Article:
In 1999 the film producers of Patch Adams promised to help build his Hospital, today there’s still no hospital.
Patch Adams only agreed to the 1999 film of his namesake because they promised to help build his hospital. None of the profits from the film was ever given to his foundation and the film was heavily criticised by Patch Adams himself saying: “I hate that movie.”
Patch Adams is a 1998 American semi-biographical comedy-drama film starring Robin Williams, Monica Potter, Philip Seymour Hoffman and Bob Gunton.
Directed by Tom Shadyac and set in the late 1960’s/early 1970’s, it is based on the life story of Dr. Hunter “Patch” Adams and the book, Gesundheit: Good Health is a Laughing Matter, by Dr. Adams and Maureen Mylander.
The film grossed $202.3 million on a $90 million budget.
Patch (Robin Williams) begins a friendship with fellow student Carin Fisher (Monica Potter) and develops his idea for a medical clinic built around his philosophy of treating patients using humor and compassion.
With the help of Arthur Mendelson (Harold Gould) a wealthy man who was a patient whom Patch met while in the mental hospital, he purchases 105 acres (42.5 hectares) in West Virginia to construct the future Gesundheit! Institute.
Together with Carin, medical student Truman Schiff (Daniel London), and some old friends, he renovates an old cottage into a clinic. When they get the clinic running, they treat patients without medical insurance and perform comedy sketches for them.
Patch Adams’ reaction
The real Patch Adams has been openly critical of the film, saying that it sacrificed much of his message to make a selling film. He also said that out of all aspects of his life and activism, the film portrayed him merely as a funny doctor.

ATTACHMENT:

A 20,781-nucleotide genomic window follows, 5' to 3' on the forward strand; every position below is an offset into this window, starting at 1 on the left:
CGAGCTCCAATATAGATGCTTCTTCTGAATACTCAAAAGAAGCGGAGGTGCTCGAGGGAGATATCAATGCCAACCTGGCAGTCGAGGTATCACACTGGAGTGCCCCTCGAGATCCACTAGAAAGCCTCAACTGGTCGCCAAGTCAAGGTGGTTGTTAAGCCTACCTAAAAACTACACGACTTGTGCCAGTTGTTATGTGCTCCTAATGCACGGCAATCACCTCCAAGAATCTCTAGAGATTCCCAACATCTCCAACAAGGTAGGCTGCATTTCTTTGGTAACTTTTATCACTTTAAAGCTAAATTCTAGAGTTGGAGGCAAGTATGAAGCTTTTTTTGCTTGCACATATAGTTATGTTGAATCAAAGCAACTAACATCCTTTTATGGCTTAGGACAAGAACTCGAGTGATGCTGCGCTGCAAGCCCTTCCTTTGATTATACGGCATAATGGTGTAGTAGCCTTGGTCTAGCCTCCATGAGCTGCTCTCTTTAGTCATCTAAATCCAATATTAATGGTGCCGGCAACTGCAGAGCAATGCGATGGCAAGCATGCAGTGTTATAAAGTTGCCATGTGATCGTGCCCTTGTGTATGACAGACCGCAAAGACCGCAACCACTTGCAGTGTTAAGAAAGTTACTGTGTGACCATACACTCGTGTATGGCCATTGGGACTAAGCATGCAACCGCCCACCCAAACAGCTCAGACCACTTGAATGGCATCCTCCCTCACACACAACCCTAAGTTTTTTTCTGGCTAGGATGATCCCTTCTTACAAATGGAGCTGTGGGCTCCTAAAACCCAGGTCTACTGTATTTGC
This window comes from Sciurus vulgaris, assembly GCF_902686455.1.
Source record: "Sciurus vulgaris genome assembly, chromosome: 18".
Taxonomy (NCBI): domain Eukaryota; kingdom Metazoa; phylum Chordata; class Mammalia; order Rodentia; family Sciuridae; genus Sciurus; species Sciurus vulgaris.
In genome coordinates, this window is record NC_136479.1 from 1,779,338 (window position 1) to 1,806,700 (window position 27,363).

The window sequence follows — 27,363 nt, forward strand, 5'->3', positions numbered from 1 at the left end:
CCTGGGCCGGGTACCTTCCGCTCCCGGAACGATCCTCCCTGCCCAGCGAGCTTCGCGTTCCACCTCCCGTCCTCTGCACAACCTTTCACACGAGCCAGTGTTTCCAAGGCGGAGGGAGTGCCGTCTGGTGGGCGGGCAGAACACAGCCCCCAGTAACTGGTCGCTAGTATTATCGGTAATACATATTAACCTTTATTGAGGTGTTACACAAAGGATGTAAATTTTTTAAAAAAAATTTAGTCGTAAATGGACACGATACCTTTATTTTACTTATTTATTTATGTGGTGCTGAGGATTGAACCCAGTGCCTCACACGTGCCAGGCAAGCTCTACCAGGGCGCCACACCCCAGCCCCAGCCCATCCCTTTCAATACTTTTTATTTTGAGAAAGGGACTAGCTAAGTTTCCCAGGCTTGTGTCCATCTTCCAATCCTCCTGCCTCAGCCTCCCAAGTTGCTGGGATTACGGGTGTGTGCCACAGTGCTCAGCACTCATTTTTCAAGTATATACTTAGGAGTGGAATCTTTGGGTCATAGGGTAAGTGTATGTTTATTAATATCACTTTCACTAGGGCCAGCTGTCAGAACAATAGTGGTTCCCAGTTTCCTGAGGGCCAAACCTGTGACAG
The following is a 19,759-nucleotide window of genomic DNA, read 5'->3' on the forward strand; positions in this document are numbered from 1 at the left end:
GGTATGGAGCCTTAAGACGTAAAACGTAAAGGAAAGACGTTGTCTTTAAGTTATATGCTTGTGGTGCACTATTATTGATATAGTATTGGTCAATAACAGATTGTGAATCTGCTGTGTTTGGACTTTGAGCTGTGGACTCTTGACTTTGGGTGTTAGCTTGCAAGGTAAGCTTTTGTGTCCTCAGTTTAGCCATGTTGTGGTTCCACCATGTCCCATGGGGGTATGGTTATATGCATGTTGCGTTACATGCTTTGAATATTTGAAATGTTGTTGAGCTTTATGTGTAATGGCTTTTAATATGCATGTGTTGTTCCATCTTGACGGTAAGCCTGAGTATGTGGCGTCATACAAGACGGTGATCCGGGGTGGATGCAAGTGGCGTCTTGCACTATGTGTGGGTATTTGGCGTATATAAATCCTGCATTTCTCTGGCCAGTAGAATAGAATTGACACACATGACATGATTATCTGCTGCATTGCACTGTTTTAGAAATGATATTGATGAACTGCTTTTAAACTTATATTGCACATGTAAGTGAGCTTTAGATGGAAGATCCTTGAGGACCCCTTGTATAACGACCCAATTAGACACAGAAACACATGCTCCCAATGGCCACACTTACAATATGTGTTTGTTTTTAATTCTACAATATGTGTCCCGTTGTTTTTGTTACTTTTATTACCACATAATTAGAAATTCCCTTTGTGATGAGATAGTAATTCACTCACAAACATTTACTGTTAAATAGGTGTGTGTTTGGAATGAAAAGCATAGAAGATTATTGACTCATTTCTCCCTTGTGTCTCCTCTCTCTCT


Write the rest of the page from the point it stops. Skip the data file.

At a Conference on World Affairs, he told film critic Roger Ebert, “I hate that movie.”
During a speech in 2010 at the Mayo Clinic, Patch Adams said, “The film promised to build our hospital. None of the profits from the film ever came to us, and so, basically 40 years into this work, we are still trying to build our hospital.”
Furthermore, Adams stated,
[Robin Williams] made $21 million for four months of pretending to be me, in a very simplistic version, and did not give $10 to my free hospital. Patch Adams, the person, would have, if I had Robin’s money, given all $21 million to a free hospital in a country where 80 million cannot get care.”
However, in another interview, Adams did clarify that he did not hate Williams and Williams actively supported St. Jude Children’s Research Hospital for several years.
After Williams’ death in 2014, Adams said “I’m enormously grateful for his wonderful performance of my early life, which has allowed the Gesundheit Institute to continue and expand our work.”